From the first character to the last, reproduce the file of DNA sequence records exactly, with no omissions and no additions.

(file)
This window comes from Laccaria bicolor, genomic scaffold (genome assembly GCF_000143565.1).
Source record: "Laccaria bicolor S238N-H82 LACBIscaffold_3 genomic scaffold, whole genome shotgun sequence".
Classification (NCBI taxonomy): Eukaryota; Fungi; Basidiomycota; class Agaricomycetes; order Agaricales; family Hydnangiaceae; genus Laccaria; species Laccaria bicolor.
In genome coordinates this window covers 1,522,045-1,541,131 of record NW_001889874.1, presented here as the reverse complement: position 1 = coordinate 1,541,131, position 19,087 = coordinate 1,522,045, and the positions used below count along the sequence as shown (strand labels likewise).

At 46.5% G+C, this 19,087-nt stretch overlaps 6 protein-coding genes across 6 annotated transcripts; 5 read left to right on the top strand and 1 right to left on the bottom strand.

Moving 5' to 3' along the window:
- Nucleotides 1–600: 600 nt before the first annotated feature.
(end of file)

This window comes from Laccaria bicolor, genomic scaffold (genome assembly GCF_000143565.1).
Source record: "Laccaria bicolor S238N-H82 LACBIscaffold_3 genomic scaffold, whole genome shotgun sequence".
Classification (NCBI taxonomy): Eukaryota; Fungi; Basidiomycota; class Agaricomycetes; order Agaricales; family Hydnangiaceae; genus Laccaria; species Laccaria bicolor.
In genome coordinates this window covers 1,522,045-1,541,131 of record NW_001889874.1, presented here as the reverse complement: position 1 = coordinate 1,541,131, position 19,087 = coordinate 1,522,045, and the positions used below count along the sequence as shown (strand labels likewise).

At 46.5% G+C, this 19,087-nt stretch overlaps 6 protein-coding genes across 6 annotated transcripts; 5 read left to right on the top strand and 1 right to left on the bottom strand.

Moving 5' to 3' along the window:
- Nucleotides 1–600: 600 nt before the first annotated feature.